If your home feels cold even when your furnace is running full-blast, you might have crawl space insulation issues. Insulating your crawl space properly will help you achieve the kind of energy-saving heating and cooling efficiency your home needs. In short, if your crawl space is not insulated the right way, you can expect to experience erratic temperatures around your home and energy costs that are much higher than they should be.
From the very start of new home construction, or even before you move into an old home you just renovated, air sealing and insulation are two important things to accomplish. You need to have old homes checked for insulation problems, and you need to have a new home insulated and air sealed properly. Before you can have your crawl space insulated, you will first need to determine whether it is ventilated or unventilated.
Regardless if your crawl space is ventilated or unventilated, an insulation contractor will know exactly what you need to have this area insulated. For ventilated crawl spaces, the most likely scenario would be your contractor installing insulation under the subfloor. If the area is unventilated, insulation is usually installed on the walls of the crawl space itself, with moisture barriers being added to prevent any seepage of vapors and moisture that can result in mold growth.
While there are many green options for insulation available nowadays, crawl space insulation often uses fiberglass instead of other materials. This is due to a number of reasons. The main reason being its durability and low cost when compared to other insulation options. Another reason why fiberglass insulation is typically chosen for this use is because it is fire retardant, and won’t deteriorate that easily.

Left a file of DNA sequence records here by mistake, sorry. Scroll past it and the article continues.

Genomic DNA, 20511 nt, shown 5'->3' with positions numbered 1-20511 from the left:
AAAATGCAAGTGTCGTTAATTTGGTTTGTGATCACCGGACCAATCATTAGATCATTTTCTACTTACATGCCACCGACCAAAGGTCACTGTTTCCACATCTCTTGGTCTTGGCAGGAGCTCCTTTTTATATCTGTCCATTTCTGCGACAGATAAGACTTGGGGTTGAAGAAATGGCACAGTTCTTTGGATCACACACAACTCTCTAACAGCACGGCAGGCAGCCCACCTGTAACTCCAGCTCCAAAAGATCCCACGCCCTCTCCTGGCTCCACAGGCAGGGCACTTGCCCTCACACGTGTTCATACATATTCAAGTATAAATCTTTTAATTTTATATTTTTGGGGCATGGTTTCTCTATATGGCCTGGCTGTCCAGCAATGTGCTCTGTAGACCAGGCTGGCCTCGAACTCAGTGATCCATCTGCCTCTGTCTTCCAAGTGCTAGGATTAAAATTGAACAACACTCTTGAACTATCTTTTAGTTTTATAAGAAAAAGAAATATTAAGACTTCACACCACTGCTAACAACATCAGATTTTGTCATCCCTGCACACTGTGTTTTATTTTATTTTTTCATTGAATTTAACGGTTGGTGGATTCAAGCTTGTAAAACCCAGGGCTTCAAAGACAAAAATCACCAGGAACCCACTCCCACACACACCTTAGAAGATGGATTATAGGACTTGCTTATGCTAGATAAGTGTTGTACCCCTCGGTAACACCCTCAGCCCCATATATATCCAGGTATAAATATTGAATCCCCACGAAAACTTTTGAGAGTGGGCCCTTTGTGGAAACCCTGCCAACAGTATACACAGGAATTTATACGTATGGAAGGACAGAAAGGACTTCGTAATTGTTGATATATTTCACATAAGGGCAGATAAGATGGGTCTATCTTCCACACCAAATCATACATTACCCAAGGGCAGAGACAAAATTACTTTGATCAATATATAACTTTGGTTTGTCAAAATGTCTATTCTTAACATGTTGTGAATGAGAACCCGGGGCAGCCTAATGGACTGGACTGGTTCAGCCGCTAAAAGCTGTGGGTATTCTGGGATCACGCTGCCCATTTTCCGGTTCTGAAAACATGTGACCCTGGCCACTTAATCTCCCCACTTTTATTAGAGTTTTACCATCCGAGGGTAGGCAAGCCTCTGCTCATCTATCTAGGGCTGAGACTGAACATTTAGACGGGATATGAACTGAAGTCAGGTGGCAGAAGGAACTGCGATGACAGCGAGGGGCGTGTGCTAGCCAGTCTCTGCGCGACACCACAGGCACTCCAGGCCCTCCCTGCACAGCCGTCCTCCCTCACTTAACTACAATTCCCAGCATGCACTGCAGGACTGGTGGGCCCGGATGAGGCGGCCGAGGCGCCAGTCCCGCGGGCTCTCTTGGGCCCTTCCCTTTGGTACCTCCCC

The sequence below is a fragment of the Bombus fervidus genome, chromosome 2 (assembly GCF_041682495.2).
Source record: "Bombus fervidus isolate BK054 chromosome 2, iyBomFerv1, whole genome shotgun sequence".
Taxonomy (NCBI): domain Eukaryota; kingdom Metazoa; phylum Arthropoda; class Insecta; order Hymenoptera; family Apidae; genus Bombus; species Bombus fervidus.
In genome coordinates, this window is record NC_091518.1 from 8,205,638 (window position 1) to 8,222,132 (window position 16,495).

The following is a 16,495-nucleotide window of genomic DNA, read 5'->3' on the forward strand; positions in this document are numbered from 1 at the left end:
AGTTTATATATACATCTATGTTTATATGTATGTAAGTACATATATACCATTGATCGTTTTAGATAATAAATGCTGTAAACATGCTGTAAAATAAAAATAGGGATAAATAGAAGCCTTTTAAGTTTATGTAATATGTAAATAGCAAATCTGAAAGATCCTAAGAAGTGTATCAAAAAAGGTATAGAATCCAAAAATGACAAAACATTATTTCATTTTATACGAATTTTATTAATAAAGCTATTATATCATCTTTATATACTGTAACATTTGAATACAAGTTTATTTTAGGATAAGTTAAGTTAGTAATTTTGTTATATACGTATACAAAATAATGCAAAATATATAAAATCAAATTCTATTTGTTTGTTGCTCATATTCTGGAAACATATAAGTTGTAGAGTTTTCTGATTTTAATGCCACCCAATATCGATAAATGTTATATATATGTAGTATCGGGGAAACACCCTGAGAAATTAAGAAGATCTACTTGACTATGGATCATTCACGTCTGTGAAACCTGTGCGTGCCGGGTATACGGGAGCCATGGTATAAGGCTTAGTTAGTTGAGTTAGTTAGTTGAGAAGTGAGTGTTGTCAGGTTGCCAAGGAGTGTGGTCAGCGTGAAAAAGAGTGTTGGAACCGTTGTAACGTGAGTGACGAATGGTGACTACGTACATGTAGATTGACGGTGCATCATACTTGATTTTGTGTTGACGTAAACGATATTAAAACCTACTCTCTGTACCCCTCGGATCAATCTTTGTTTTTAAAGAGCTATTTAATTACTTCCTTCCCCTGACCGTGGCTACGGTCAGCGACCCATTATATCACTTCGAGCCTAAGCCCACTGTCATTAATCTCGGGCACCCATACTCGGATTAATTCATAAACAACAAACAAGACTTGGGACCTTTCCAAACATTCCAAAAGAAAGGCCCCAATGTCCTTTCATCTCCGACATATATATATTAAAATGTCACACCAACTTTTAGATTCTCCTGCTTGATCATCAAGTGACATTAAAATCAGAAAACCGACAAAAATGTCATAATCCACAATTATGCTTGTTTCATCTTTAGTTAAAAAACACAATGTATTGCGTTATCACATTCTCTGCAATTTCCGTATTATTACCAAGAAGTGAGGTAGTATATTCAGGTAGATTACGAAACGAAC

Some people choose to use foam insulation, like the type that is made out of castor oil called Icynene. Polyurethane foam is another option if foam insulation is what you want, except it is similar to fiberglass in durability. It has even been proven that polyurethane foam can actually add to the structural stability of your home due to its durability.
What cannot be used in this instance are other green options that are not waterproof, or are sensitive to moisture. Examples of these are cotton and sheep’s wool insulation. You need to ensure that the insulation used in your crawl space is resistant to moisture, and can withstand condensation, as well as vapors.
To find out more about our crawl space insulation services, whether your house needs it or not, and what kind you should choose for your particular need, contact TriState Home Services at 866-624-5970 today. You can also get in touch with us through our Contact Us page.